Running a small business requires wearing a lot of different hats. While some may fit snuggly – running the day-to-day operations, working with clients, handling employees – others may seem a little oversized and leave the wearer blind to what’s going on around them.
When it comes to understanding the intricacies of marketing, it’s easy for small business owners to get the basic idea without seeing the whole picture. Terms like marketing, branding, and advertising get thrown around without any real explanation of what they really mean and how they affect your business. Mixing and misunderstanding these basic concepts can make any entrepreneur appear inexperienced and give partners and investors a reason to question your overall business strategy.
Fortunately, understanding the nuances of advertising, marketing, and branding doesn’t require years of experience, an advanced degree, or a decoder ring. Here are the basic concepts behind these three important business concepts that every entrepreneur can understand.
Marketing is the opportunity to broadcast out a message about your business to your target market.
When you explain your business to stakeholders, business partners, and consumers, you are providing a description about your company’s attributes, benefits, and most importantly, its value.
You control the perception people have of your company by controlling what message you present to the world. Marketing is your initial and ongoing impression to consumers, so it is vitally important that you devote the time necessary to craft a compelling and well-developed marketing strategy.
Think of marketing like the way you dress. What you chose to put on before leaving the house reflects how you want others to judge and view you throughout the day. You probably wouldn’t wear a chicken suit to a job interview, so don’t market your business in a way that gives customers or clients a reason not to take you seriously.
Advertising is the message you broadcast about your business that a target audience receives over and over and over.
Unlike marketing, which constantly evolves and matures as a proposition, advertising needs to be viewed as a long-term, static strategy. While you can always change and alter your business’ advertising from time to time, it becomes much more challenging to change direction once your campaigns have launched. More importantly, the wrong advertising campaign can completely undermine and destroy a well-devised marketing strategy by delivering an incorrect message to your audience.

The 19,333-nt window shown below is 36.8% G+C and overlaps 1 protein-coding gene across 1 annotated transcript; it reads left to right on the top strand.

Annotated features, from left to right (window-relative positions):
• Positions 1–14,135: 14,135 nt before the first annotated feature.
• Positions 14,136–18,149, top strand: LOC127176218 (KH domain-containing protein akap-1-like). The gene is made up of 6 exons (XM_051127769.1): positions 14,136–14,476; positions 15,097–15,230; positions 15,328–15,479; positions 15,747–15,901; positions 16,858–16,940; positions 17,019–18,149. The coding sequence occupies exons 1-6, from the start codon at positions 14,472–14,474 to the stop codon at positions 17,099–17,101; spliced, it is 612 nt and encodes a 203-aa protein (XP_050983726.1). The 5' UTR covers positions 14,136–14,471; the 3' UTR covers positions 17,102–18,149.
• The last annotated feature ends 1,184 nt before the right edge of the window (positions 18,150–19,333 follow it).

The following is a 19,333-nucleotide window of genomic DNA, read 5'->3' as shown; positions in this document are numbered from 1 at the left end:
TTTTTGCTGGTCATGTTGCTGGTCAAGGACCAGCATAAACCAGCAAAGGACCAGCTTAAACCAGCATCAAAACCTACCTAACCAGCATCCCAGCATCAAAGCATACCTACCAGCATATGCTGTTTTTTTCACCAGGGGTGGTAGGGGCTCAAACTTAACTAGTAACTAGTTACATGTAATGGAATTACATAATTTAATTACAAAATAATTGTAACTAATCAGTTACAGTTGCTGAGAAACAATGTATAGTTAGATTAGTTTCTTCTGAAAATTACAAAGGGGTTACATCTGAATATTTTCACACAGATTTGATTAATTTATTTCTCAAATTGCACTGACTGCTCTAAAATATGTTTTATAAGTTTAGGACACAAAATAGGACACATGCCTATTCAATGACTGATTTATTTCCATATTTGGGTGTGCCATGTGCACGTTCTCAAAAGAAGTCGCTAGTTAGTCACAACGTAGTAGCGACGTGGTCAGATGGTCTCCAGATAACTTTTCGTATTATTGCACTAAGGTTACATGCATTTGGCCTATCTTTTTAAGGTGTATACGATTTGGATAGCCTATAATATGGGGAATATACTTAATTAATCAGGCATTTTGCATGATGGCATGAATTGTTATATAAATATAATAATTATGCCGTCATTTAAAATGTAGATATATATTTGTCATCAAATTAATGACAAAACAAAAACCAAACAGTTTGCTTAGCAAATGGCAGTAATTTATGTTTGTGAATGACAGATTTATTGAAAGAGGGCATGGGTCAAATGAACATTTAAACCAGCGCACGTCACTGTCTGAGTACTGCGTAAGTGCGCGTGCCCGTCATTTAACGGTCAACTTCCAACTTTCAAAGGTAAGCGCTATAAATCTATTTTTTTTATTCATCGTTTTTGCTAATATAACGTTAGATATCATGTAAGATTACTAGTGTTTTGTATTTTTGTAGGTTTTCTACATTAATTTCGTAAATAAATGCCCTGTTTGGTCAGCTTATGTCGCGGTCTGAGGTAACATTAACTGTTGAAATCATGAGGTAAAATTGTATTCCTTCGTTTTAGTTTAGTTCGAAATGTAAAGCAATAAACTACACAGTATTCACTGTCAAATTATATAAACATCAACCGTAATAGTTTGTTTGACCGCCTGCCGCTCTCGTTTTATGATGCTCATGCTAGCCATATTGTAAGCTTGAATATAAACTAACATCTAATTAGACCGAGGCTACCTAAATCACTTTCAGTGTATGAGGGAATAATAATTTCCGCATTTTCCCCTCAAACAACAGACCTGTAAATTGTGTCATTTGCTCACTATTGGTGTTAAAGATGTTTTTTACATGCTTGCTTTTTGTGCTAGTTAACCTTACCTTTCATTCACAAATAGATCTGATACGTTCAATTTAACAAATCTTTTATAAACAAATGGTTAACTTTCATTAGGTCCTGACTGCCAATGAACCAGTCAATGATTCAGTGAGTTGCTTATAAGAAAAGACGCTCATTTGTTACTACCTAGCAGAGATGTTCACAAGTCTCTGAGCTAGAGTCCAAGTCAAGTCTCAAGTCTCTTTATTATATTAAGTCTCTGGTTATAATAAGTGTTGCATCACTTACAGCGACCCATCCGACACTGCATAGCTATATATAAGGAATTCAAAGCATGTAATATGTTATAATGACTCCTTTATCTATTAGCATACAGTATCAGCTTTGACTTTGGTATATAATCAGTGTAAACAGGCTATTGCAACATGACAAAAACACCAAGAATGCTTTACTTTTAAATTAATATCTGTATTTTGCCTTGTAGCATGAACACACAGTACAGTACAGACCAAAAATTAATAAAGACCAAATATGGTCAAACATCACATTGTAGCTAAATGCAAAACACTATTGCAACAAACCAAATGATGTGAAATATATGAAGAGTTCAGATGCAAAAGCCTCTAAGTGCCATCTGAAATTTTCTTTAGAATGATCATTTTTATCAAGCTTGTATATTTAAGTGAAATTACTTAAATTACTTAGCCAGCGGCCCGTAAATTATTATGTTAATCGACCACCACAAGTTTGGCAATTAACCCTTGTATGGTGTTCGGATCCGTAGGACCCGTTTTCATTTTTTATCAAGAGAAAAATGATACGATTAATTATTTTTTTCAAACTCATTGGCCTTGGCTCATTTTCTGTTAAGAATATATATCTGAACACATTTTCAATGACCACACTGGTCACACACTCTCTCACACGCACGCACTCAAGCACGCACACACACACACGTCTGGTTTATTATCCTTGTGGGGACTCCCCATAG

If comparing advertising with how you dress, you probably wouldn’t bother to put on a suit when heading to the gym. When and where you dress is equally important as how.
Branding is the message you receive from others.
Branding is the value and happiness proposition consumers place on you and your business. Solid reviews, the willingness to pay for your service or product, and the general overall goodwill you create by providing exceptional value to your consumers are the very essence of what your brand is all about. You can develop your branding proposition with a well-executed marketing strategy and a well planned advertising strategy, but in the end your consumers dictate your brand.
Lets say you decide to attend a networking event in a chicken suit. If you are Warren Buffet, you have already established your value and your brand, and for the most part, wearing a chicken suit will not completely undermine the image you have crafted. For the rest of us, however, we do not posses – and most likely never will – enough established brand equity with our consumers to allow us to wear a chicken suit in a professional environment, so such a decision would drastically undermine what we are attempting to convey.
So make the effort to understand the difference between these three vital business components. Your decision to do so will provide you a great base of knowledge regarding your business and its strategy, and help prevent you from looking inexperienced and uninformed.